Objectives. We examined the relation of household crowding to food insecurity among Inuit families with school-aged children in Arctic Quebec.
Methods. We analyzed data collected between October 2005 and February 2010 from 292 primary caregiver-child dyads from 14 Inuit communities. We collected information about household conditions, food security, and family socioeconomic characteristics by interviews. We used logistic regression models to examine the association between household crowding and food insecurity.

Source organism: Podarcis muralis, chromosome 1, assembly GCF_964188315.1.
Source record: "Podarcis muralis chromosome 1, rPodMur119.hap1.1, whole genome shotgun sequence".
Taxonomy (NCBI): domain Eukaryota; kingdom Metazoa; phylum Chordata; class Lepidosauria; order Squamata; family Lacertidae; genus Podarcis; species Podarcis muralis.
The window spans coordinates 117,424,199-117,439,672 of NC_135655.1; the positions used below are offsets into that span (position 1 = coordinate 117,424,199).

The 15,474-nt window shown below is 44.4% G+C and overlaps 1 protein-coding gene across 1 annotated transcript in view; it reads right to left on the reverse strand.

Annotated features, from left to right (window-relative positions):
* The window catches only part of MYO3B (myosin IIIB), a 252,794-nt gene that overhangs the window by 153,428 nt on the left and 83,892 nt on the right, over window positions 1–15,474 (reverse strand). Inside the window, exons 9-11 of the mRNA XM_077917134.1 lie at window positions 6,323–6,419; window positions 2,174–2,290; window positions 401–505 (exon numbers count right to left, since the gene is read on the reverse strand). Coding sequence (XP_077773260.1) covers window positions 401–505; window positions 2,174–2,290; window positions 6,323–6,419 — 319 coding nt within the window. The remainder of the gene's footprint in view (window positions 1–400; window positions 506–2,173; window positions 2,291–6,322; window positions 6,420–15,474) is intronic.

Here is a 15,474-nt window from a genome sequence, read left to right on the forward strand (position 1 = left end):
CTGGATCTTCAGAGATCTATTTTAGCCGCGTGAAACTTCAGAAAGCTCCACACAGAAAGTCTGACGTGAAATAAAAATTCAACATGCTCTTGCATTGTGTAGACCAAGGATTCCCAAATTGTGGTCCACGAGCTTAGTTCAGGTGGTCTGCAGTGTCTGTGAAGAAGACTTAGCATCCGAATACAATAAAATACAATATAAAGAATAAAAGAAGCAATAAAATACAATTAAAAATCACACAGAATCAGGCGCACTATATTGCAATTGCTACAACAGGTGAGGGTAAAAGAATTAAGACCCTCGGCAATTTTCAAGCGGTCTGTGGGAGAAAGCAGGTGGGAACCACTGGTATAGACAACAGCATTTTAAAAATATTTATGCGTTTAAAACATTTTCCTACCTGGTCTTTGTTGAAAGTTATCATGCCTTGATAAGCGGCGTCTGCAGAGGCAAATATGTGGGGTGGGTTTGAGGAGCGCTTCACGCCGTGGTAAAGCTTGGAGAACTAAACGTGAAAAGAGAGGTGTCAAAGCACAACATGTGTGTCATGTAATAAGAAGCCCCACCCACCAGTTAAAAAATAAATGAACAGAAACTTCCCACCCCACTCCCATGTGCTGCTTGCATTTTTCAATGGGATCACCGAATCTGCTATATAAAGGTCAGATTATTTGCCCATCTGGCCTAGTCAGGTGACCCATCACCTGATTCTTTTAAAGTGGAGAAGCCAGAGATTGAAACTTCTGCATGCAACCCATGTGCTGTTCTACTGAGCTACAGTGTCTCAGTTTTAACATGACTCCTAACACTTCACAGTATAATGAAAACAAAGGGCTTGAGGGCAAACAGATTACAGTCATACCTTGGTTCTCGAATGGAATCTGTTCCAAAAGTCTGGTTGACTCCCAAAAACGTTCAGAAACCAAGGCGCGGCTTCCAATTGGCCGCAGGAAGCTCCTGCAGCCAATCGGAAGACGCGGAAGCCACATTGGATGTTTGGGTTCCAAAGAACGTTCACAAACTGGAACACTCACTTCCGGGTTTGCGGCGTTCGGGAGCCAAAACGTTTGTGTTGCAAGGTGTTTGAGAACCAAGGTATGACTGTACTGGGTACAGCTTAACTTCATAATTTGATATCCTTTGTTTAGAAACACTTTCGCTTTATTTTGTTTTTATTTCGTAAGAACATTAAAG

Results. Nearly 62% of Inuit families in the Canadian Arctic resided in more crowded households, placing them at risk for food insecurity. About 27% of the families reported reducing the size of their children's meals because of lack of money. The likelihood of reducing the size of children's meals was greater in crowded households (odds ratio = 3.73; 95% confidence interval = 1.96, 7.12). After we adjusted for different socioeconomic characteristics, results remained statistically significant.
Conclusions. Interventions operating across different levels (community, regional, national) are needed to ensure food security in the region. Targeting families living in crowded conditions as part of social and public health policies aiming to reduce food insecurity in the Arctic could be beneficial.